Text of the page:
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Cycling on Enfield's streets and roads
06 Dec 2013 14:42 #152

As I understand it, exactly the opposite principle applies at sea - "sail before steam". This is how it should be on the roads - precedence to the most vulnerable and the least polluting - pedestrians, then cyclists - and the least privileges for the most dangerous juggernauts. Which raises another question, why are the supermarkets allowed to use such huge lorries to deliver to their small "convenience stores", which are often located in narrow streets?

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Cycling on Enfield's streets and roads
10 Dec 2013 16:04 #156

David Hughes David Hughes's Avatar Topic Author
Karl Brown and Basil Clarke raise a key issue when they discuss where the responsibility should lie for taking care on urban streets and roads. In fact it’s a dilemma which many countries have faced up to by specifying that if a vehicle injures or kills a pedestrian the ‘default’ legal position will be that the driver is blameworthy. For example, in these administrations it is not good enough for a driver who hits a child to say: “S/he ran out in front of me” because the counter question will usually be: “Why were you driving so fast that you couldn’t stop?”

Of course there may be occasions where the default is overridden by the situation, perhaps by this sort of answer: “It was on a motorway, the parents’ car had broken down, they didn’t supervise the child and I was entitled to drive fast.”

But on an urban residential street lined with vehicles no-one should be driving so fast and close to the parked cars that they can’t stop if a child pops out from between them. Arguments such as it was a dark winter’s morning and the child wasn’t wearing bright clothing just wouldn’t wash because, as Karl Brown points out: the driver has the power – and is the danger. No child behaving as children do ever wins a battle with a car.

To bring this issue into the thread of this topic: “Cycling on Enfield’s streets and roads”, no cyclist ever kills a driver by riding three abreast with his/her mates.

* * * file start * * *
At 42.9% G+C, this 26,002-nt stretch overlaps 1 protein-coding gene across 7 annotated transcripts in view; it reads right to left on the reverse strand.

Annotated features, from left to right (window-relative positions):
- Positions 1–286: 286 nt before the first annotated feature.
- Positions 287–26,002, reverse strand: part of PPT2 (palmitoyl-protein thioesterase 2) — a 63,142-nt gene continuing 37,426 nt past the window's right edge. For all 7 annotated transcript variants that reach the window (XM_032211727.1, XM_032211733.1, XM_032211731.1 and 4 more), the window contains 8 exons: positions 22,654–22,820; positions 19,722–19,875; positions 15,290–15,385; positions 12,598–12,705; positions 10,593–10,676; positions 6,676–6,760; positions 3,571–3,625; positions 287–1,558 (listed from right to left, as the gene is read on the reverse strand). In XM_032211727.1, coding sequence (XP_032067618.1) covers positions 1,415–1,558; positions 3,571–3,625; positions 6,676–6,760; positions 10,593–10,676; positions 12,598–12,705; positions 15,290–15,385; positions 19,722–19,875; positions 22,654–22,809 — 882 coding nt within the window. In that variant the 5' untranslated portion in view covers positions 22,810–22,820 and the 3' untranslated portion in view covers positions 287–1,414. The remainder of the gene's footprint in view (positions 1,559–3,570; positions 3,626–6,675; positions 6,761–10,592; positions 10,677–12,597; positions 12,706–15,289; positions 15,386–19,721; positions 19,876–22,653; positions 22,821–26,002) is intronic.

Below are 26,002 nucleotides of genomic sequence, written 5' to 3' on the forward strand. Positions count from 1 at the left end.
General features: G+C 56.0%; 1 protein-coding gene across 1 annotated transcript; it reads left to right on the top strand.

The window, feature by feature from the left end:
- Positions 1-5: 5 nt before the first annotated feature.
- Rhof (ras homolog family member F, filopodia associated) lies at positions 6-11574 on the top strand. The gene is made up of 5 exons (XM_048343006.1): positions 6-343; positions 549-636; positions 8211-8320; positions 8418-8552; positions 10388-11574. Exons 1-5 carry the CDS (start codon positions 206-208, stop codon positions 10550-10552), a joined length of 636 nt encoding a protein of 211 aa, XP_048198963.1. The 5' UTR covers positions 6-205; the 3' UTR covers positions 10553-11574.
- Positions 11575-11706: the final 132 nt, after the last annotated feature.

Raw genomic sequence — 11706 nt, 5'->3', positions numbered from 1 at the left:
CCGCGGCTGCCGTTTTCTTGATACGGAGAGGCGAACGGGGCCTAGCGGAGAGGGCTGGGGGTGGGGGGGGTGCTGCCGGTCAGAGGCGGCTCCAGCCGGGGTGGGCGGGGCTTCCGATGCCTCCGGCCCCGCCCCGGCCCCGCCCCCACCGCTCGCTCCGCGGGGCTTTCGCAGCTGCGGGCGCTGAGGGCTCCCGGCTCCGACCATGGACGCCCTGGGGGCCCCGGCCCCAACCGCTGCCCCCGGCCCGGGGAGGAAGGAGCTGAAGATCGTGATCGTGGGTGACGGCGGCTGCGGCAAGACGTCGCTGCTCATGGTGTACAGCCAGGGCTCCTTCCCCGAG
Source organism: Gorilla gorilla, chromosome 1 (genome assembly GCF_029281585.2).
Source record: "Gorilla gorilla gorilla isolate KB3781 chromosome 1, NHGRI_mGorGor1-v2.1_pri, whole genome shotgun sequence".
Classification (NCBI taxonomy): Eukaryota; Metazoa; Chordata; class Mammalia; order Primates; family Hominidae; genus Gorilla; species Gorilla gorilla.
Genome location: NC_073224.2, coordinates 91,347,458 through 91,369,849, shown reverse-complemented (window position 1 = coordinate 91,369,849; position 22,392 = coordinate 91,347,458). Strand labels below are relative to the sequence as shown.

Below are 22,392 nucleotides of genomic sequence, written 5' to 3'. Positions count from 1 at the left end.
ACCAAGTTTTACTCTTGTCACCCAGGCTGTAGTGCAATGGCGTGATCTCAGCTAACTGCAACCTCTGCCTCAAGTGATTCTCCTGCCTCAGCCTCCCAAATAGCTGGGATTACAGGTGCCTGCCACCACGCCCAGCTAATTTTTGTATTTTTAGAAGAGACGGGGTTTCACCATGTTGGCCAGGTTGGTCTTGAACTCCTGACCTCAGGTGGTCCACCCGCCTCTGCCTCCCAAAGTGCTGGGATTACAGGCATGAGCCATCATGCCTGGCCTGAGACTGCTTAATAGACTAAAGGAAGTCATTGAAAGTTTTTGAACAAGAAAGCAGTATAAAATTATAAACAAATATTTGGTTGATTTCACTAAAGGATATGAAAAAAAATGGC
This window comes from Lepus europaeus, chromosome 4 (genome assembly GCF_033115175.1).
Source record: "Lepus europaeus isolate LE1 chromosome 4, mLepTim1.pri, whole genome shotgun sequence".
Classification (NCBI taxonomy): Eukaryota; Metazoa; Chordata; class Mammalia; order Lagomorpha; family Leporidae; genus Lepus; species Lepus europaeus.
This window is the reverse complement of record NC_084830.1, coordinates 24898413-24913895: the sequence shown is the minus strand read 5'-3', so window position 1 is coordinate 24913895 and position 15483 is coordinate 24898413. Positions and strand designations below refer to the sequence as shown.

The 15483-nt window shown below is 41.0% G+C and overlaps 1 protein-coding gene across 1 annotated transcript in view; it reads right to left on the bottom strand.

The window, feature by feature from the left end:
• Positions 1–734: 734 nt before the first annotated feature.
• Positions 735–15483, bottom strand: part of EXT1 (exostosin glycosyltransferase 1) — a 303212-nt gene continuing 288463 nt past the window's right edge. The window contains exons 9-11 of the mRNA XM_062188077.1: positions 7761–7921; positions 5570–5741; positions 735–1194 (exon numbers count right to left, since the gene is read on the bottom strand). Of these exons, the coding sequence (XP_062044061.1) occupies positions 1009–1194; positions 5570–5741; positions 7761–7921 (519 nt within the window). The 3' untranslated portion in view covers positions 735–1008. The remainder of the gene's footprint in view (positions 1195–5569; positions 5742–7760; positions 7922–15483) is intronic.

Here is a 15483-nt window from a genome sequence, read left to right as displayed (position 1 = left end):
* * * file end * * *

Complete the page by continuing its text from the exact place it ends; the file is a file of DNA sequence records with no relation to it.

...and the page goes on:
Among a plethora of things which need improving on British streets the attribution of default responsibility to the person who has the power to kill or maim ranks high.

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Cycling on Enfield's streets and roads
15 Dec 2013 01:02 #158

Slightly off-topic, but there's a video on YouTube and associated webpage about a successful campaign in the 1970s to give precedence to children over cars in an inner city area of Amsterdam ("the Pipe"). The campaign was started by quite small kids and succeeded against some strong opposition from people who just took it as a given that streets were built primarily for cars.

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Cycling on Enfield's streets and roads
15 Dec 2013 14:15 #159

David Hughes David Hughes's Avatar Topic Author
Basil Clarke's contribution about the children's struggles in The Pipe, Amsterdam are illustrative of the fact that changes towards a more people-centred urban space, where pedestrians and cyclists can fully and democratically share the streets with traffic, have taken a very long time to come about. We should therefore not be discouraged about slow progress in the UK, especially as it's likely that the shear weight of urban traffic will speed things up here.